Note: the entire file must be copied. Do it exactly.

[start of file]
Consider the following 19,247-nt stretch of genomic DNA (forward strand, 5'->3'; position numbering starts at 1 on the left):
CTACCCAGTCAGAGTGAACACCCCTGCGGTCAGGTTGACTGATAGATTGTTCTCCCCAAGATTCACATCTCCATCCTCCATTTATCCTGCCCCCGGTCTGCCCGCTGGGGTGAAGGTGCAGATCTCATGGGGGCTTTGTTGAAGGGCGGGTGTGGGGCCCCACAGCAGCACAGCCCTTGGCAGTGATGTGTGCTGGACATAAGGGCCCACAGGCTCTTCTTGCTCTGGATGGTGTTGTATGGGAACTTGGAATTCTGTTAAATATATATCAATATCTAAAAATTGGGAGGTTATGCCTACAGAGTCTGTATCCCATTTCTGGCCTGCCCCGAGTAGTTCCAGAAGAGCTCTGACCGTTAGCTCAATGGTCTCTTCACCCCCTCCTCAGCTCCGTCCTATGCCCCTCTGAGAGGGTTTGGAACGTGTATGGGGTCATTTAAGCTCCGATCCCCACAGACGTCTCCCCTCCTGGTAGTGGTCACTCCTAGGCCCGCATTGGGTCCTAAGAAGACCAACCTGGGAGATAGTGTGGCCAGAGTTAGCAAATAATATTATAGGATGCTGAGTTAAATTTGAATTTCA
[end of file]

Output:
Consider the following 19,247-nt stretch of genomic DNA (forward strand, 5'->3'; position numbering starts at 1 on the left):
CTACCCAGTCAGAGTGAACACCCCTGCGGTCAGGTTGACTGATAGATTGTTCTCCCCAAGATTCACATCTCCATCCTCCATTTATCCTGCCCCCGGTCTGCCCGCTGGGGTGAAGGTGCAGATCTCATGGGGGCTTTGTTGAAGGGCGGGTGTGGGGCCCCACAGCAGCACAGCCCTTGGCAGTGATGTGTGCTGGACATAAGGGCCCACAGGCTCTTCTTGCTCTGGATGGTGTTGTATGGGAACTTGGAATTCTGTTAAATATATATCAATATCTAAAAATTGGGAGGTTATGCCTACAGAGTCTGTATCCCATTTCTGGCCTGCCCCGAGTAGTTCCAGAAGAGCTCTGACCGTTAGCTCAATGGTCTCTTCACCCCCTCCTCAGCTCCGTCCTATGCCCCTCTGAGAGGGTTTGGAACGTGTATGGGGTCATTTAAGCTCCGATCCCCACAGACGTCTCCCCTCCTGGTAGTGGTCACTCCTAGGCCCGCATTGGGTCCTAAGAAGACCAACCTGGGAGATAGTGTGGCCAGAGTTAGCAAATAATATTATAGGATGCTGAGTTAAATTTGAATTTCA